It doesn’t matter how many keys are in that object or what data, as long as it has a template that requires an HTML file, we’ll match on it.

Let’s write the node script. It’ll need to read the path of a file as an argument, do the substitution, and write to that file with the changes. I’m going to skip the craziness of explaining this step by step so here’s the final JavaScript file:

const path = require('path');
const fs = require('fs');

function run() {
  /*
   * Args which should look like ['node', 'path/to/this/script.js', '/path/tofile.ts']
   */
  const args = process.argv;
  const files = args.slice(2);

  files.forEach(file => {
    changeFile(file);
  });
}
function changeFile(relativeFilePath) {
  const filePath = path.resolve(__dirname, relativeFilePath);
  const fileString = fs.readFileSync(filePath).toString();
  const regex = /Component\(\{(.*\n)+.*template: require\(('.*\.html')\)(.*\n)+\}\)/;

  const match = fileString.match(regex);

  if (!match) {
    return;
  }

  const htmlPath = match[2];

  if (!htmlPath) {
    return;
  }

  const replacementLookup = `template: require(${htmlPath})`;
  const replacement = `templateUrl: ${htmlPath}`;
  const newFileString = fileString.replace(replacementLookup, replacement);

  fs.writeFileSync(filePath, newFileString);
}

run();

Basically, this script will:

  1. read in script arguments to get the file paths
  2. read the files one by one
  3. use that fancy regex to find a match. match group 2 (3rd item in the array) will be our html url
  4. do a replace on the file string where the original template value gets replace with the new one
  5. save it!

Note This script is pretty handy. You can use it to update the styles as well if you run into that issue in the troubleshooting section. 🙂

Put it all together

Ok, so to put it altogether, we use one more unix tool, xargs. It’ll pipe the result of our grep into our node script which will then perform our replacement.

Caution This is a destructive action. Meaning that it’ll affect each file and run directly. I’m not responsible for whatever problems you might run into with these scripts. MAKE SURE that you’re using something like git and have committed all of your code changes up until this point so you can do a quick git hard --reset should you run into problems and get back to a working version of your project. PLEASE do make sure of this.

grep -rl 'Component({' /path/to/application | xargs node replace.js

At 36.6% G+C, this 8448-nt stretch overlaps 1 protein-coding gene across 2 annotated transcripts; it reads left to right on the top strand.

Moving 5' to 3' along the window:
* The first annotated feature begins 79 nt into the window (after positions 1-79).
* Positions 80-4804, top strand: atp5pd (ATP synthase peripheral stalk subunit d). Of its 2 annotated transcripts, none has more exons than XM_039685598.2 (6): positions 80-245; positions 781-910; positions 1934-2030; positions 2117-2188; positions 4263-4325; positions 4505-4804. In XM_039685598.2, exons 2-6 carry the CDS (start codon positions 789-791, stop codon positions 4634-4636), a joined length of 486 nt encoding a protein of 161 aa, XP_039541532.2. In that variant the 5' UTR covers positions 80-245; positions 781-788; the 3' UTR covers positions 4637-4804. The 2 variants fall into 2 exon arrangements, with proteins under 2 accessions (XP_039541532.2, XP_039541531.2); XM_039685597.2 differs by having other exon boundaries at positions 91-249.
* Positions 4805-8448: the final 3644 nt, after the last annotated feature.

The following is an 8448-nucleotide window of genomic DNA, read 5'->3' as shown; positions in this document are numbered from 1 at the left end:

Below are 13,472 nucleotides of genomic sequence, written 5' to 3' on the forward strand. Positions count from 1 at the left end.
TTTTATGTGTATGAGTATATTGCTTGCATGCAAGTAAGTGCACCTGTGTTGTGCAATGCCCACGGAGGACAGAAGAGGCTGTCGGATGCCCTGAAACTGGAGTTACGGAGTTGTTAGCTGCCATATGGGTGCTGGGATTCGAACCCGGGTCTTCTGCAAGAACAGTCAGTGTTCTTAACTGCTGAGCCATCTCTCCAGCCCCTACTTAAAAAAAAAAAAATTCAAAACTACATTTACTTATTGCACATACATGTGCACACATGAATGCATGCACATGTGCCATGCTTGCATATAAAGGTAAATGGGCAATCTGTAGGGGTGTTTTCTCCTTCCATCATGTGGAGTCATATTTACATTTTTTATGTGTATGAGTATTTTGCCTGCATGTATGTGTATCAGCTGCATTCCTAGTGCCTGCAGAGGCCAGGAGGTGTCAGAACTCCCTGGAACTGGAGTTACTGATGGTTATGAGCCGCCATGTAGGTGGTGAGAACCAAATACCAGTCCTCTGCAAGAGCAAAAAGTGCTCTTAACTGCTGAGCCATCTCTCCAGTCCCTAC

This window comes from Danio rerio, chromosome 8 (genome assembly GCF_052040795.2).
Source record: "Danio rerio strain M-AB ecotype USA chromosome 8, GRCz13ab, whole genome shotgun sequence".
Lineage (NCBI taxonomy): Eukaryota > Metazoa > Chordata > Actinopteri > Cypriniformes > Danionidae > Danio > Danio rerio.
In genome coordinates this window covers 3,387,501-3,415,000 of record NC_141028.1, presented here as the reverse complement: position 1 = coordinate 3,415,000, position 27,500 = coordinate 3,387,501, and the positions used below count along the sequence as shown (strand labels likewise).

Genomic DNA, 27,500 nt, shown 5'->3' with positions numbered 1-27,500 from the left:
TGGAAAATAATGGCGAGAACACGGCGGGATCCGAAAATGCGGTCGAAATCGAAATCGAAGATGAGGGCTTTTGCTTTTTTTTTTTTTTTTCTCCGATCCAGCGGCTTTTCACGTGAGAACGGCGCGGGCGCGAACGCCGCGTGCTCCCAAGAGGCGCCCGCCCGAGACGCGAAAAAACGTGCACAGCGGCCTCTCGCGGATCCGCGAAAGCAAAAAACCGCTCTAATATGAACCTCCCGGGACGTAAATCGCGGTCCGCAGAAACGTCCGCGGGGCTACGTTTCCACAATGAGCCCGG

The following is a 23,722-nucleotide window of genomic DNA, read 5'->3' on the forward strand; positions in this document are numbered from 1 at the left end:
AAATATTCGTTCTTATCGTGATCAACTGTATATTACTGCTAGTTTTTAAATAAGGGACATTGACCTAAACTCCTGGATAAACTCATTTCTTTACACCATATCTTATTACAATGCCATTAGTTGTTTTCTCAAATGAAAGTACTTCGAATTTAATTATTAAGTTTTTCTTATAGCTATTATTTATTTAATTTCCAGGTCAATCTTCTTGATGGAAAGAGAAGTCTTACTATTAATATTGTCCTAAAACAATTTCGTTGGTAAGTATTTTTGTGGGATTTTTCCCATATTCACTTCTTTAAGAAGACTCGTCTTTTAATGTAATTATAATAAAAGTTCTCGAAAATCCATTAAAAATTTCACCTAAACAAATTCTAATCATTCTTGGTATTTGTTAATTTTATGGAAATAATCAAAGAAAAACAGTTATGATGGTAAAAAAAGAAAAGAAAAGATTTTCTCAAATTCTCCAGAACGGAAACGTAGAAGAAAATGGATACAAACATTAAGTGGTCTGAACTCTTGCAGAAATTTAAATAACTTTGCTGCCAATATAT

The script will get each file as a separate argument so the xargs actually calls node replace.js path/to/component1.ts path/to/component2.ts and so on.

After this, you should be done!

The results

I want to share some preliminary benchmarks that I’ve done:

  1. initial load time in a dev environment dropped from 10 seconds to 3 seconds uncached
  2. initial load time (cached) dropped from 8 seconds to 1.8 seconds in a dev environment
  3. compiler time is way more resource intensive (my office is a sauna)

I cannot wait to try this out in a production environment.

Template problems?

The compiler will call you out on your issues. I’ve mentioned it in Potential issues but it bears saying separately first: angular-cli will compile your templates. That means that it’ll check for variables, it’ll check for bindings, it’ll check for everything. And it will let you know if you messed up. Common issues that I’ve had to fix:

  1. referencing variables in the template that don’t exist in the component
  2. calling a function with the wrong number of arguments
  3. passing in a variable to a component which does not have an input to receive that data

Potential issues

There were some issues I ran into during this conversion and I wanted to share how I was able to resolve them. Most of these have opened and/or closed issues on the angular-cli repo. :/ If you look up the errors directly, you can find those and follow the conversation. I wanted to provide you with how exactly I solved the problem and what other solutions were suggested.

IMPORTANT NOTES:

  1. MAKE SURE you’ve saved your work and committed it in Git — and NOT to your master branch. SERIOUSLY. I had to keep referring back to the master branch and the clean codebase
  2. MAKE SURE you don’t try to change things ahead of time. Look at the potential issues that YOU experience
  3. It’s ok if you have to undo some of the solutions
  4. I can’t fix this for you

ERROR in : Cannot determine the module for class AppRootComponent in /path/to/component! Add AppRootComponent to the NgModule to fix it.

I saw this come up in a few different places in issues and elsewhere. There are four solutions I’ve found to this issue:

Possible solution 1

You probably have bad import paths that webpack/node doesn’t care about but the compiler does. Most of the time, this is due to capitalization. Make sure if you’re importing a file that has capitalization in it (like AppRootComponent.ts) that you’re capitalizing correctly in your import path. You can actually do an import like ./path/to/approotcomponent, and node/webpack won’t complain.

Possible solution 2

The other possibility is that you have components that either aren’t part of a module or are simply unimported but still in the working directory. Check for either of those situations and either put those components into modules or remove them.

Possible solution 3

Lastly, and this was my situation, you’re using components in your main module. Urgh, I hate this problem because I think it shouldn’t be causing these issues. Basically, if you have an AppRootComponent and you’re using it to bootstrap Angular, put it in another module first, import that module, and then bootstrap.

Possible solution 4

There’s another hidden error. As I was working through making everything work and through all of the other problems, I found out that I was still able to bootstrap AppRootComponent at the end of my journey, as long as it was part of my entry module (AppModule). So…I ended up reverting the solutions above once that happened.